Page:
South Africa: City Power Johannesburg network in danger of collapsing, says board chairman

By Elena Kachkova in Johannesburg March 21, 2024

Drastic measures are needed to avoid power network collapse in South Africa’s City of Johannesburg metropolitan municipality, according to Bonolo Ramokhele, board chairman of electricity services company City Power.

Ramokhele delivered the warning at the Future Energy Show Africa, the continent’s largest renewable energy exhibition, which took place in Johannesburg from March 18–20.

The board chairman of the municipal-owned entity said the issues with the network mainly stemmed from its age, and estimated it would cost ZAR50bn ($2.6bn) to fix the century-old infrastructure.

“We’re hoping that some of those solutions are going to come from the people sitting here,” he said, adding that City Power had multiple challenges.

Many communities across Johannesburg metro know that City Power’s network is not in good condition, writes Daily Maverick, with residents often reporting broken substations and blown transformers.

“There are certain parts of our network, like the inner city and Roodepoort, that have been in place since the 1930s,” Ramokhele said, adding that it was difficult to find spares for equipment that was nearly a century old.

According to Ramokhele, the entity now allocates about ZAR1bn for capital expenditure annually. “So you can do the maths. It’s going to take us about 50 years to be able to catch up to our current state,” he said.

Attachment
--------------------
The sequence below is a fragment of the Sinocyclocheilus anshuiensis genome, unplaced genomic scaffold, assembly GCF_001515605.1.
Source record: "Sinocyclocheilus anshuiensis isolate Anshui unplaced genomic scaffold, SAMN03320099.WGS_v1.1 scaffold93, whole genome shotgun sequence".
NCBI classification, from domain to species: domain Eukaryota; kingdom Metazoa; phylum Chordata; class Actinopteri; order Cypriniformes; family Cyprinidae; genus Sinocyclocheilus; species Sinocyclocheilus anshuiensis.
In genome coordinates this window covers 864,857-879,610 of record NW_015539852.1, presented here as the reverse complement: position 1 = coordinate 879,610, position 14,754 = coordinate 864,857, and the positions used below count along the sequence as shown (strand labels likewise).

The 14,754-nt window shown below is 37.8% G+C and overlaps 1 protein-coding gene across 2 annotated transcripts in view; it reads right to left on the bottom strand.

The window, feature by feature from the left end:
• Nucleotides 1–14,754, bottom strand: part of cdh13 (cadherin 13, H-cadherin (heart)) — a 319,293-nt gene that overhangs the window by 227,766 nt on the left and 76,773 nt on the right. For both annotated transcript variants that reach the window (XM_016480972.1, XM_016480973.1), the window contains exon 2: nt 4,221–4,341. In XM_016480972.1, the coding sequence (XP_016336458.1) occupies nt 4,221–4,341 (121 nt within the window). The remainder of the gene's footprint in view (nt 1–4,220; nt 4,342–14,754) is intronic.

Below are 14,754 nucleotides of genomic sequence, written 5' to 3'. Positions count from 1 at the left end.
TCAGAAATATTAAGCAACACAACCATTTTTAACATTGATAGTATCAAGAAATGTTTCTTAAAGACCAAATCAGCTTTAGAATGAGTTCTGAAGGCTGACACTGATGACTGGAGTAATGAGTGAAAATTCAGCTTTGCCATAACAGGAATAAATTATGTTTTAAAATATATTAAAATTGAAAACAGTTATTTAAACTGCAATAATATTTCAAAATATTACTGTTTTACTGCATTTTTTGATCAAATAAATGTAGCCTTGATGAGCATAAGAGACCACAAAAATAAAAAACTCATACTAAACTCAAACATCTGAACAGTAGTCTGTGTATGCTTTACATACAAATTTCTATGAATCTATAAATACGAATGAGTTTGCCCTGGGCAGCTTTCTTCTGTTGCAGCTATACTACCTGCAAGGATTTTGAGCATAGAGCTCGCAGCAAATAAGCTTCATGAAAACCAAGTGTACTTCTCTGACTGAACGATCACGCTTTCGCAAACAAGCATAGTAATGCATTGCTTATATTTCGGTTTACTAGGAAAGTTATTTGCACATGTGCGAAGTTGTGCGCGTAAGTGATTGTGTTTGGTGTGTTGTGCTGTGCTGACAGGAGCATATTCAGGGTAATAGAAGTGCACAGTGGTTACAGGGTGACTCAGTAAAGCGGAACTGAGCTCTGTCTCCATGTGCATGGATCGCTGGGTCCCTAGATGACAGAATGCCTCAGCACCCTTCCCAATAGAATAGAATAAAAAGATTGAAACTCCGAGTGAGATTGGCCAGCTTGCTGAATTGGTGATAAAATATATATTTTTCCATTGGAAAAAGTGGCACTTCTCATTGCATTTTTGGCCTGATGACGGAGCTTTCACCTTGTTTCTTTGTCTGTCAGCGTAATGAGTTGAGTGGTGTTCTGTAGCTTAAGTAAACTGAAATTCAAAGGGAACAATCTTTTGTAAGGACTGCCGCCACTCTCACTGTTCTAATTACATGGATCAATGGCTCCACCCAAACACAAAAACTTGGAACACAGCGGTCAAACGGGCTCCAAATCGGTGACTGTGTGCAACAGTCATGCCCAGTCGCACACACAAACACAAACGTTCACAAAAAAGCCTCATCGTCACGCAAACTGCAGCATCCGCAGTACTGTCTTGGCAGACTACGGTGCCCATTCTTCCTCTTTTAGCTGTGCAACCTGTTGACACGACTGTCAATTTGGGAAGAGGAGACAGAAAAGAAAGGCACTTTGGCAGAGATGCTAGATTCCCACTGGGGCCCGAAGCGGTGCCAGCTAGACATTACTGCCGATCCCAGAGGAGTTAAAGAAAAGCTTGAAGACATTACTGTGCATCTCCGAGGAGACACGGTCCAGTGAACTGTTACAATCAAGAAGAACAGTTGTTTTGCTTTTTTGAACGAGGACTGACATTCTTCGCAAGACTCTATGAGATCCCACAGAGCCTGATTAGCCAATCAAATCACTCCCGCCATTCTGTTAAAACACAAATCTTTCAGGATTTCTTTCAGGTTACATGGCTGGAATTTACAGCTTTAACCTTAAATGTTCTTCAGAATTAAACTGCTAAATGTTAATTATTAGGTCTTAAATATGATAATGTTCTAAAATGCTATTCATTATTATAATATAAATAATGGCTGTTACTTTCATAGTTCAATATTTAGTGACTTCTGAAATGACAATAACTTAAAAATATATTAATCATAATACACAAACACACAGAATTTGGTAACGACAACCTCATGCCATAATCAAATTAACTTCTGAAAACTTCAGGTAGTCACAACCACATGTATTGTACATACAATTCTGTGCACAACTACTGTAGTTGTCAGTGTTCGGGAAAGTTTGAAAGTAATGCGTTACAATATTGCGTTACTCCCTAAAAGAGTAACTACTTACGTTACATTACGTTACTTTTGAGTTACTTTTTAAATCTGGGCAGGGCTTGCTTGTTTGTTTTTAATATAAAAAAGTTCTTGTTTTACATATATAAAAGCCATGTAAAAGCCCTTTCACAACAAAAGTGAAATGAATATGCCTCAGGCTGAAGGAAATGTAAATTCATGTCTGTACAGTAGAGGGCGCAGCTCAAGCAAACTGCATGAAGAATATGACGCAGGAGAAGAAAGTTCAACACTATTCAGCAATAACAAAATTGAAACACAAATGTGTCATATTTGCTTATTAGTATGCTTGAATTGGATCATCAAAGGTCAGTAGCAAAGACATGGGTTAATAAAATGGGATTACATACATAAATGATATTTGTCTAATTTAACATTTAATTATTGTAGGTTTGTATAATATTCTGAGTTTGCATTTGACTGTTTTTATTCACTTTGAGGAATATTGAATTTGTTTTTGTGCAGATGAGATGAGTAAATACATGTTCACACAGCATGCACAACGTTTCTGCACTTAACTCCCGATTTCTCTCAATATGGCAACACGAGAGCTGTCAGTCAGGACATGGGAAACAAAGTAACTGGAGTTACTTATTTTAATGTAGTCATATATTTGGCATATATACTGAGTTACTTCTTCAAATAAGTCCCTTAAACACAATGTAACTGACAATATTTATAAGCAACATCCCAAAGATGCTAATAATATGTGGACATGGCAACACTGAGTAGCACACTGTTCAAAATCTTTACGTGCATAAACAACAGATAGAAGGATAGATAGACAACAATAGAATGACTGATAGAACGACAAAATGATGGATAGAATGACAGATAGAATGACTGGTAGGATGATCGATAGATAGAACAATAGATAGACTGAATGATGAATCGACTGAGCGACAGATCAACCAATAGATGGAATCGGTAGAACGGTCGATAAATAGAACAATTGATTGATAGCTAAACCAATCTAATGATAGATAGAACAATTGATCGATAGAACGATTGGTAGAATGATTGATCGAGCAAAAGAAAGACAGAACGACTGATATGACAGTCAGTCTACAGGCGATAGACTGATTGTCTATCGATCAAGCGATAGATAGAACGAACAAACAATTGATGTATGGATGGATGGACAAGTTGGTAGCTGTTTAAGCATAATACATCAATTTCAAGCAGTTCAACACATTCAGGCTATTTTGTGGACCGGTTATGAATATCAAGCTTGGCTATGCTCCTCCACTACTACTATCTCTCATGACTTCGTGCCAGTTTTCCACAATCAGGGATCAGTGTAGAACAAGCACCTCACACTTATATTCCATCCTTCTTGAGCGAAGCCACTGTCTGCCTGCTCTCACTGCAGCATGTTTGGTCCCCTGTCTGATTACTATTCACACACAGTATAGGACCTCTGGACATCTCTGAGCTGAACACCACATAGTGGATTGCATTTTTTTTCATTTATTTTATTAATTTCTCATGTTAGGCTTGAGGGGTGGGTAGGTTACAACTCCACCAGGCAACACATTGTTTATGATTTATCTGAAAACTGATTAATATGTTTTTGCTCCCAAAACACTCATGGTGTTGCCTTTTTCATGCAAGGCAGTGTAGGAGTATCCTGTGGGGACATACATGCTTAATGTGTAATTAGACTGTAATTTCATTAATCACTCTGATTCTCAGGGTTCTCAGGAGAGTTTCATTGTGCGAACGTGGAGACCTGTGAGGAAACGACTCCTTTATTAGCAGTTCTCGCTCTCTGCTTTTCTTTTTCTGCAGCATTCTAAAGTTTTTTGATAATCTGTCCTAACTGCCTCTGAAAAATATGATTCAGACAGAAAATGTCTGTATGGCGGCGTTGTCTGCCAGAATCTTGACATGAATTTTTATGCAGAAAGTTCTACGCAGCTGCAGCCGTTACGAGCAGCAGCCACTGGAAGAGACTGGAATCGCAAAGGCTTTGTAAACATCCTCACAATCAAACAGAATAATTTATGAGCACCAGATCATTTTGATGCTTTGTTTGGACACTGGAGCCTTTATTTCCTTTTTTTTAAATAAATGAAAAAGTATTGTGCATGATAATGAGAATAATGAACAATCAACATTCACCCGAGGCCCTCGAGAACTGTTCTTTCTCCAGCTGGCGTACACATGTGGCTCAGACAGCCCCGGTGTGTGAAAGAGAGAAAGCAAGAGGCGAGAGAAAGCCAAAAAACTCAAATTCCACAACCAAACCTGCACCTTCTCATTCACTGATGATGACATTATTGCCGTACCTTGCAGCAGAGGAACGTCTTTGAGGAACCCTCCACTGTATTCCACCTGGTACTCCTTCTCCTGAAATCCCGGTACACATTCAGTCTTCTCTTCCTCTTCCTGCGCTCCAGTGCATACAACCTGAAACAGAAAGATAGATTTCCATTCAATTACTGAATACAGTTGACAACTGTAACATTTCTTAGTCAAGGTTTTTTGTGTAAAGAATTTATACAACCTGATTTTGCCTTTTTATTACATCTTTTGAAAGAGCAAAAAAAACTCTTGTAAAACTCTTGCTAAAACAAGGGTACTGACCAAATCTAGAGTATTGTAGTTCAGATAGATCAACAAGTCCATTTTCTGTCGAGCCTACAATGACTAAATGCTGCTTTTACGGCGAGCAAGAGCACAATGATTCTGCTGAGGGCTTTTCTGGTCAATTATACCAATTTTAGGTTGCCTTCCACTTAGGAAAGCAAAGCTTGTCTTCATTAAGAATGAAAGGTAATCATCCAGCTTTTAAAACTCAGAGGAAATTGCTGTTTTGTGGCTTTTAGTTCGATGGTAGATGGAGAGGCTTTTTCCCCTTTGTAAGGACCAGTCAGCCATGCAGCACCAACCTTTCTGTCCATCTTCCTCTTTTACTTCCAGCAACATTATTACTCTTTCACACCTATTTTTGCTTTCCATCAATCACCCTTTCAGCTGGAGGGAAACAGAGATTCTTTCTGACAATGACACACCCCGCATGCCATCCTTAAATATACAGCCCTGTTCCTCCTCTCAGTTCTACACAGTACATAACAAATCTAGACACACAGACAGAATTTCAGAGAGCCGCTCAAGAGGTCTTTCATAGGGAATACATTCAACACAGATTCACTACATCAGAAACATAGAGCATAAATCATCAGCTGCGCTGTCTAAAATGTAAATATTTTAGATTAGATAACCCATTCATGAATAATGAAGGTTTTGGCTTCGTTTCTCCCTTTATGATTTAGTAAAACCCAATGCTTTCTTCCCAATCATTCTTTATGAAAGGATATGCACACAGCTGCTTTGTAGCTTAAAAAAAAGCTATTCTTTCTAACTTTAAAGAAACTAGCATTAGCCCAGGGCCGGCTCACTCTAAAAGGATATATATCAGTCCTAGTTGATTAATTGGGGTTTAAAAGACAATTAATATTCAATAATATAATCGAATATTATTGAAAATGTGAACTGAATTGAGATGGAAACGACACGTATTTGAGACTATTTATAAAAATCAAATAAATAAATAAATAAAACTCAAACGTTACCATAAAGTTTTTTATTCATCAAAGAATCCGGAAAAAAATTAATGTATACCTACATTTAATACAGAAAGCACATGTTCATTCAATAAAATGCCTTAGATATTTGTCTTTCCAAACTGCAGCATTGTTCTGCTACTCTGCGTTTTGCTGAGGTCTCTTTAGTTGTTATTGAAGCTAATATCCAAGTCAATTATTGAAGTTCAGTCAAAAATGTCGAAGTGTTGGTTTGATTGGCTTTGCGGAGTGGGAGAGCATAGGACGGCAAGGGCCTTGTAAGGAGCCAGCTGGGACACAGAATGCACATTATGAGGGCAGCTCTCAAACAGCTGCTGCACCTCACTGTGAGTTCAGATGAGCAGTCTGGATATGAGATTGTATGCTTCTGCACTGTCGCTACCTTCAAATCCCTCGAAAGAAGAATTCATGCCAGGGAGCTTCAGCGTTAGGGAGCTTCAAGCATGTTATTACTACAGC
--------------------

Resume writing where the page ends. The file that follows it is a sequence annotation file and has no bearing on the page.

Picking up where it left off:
Ramokhele stressed that urgent measures were required to avoid a potential disaster.

“My view is that we’re going to wake up one day and the network of Johannesburg would have collapsed if we don’t take drastic measures,” he said as quoted by Daily Maverick, adding that he was counting on getting help from the forum’s participants.

“We are of the view that the government alone is not going to be able to fix this,” Ramokhele insisted. “And that is where colleagues, like those sitting in this particular forum, come in.”

The board chairman shared City Power’s plans of going to the market to deal with the immediate issue of power outages (load shedding) while trying to salvage the network that is falling apart and waiting for Eskom’s generation to stabilise.

According to Ramokhele, the utility is planning to “aggressively increase our partnership and build a compact with the private sector so that we’re able to deliver for the 5.6mn residents of Johannesburg”.

City Power started as an electricity distributor for the City of Johannesburg, receiving about 90% of its power from the state-owned power utility Eskom and 10% from a privately- owned Kelvin Power Station.

The customer-centric energy services company now builds, operates and maintains the electricity distribution network to provide power to the residents in one of the continent’s biggest metros.

City Power can now start bringing in independent power producers (IPPs) after finally getting approval from the board and the City Council at the end of January. The capacity allocated under the first bid window (BW1) is 700MW - 1,000 MW.

“I think I’m winning the debate internally that if we’re able to get, let’s say 2,000 megawatts of really good projects, that would ensure grid stability,” Ramokhele said.

Moreover, City Power was adding open-cycle gas turbines (OCGTs) to their business model, which were owned by the utility, the chairman said, but had been dormant for more than a decade.

This initiative will be launched later this month and will provide an additional 100 MW of generation capacity.

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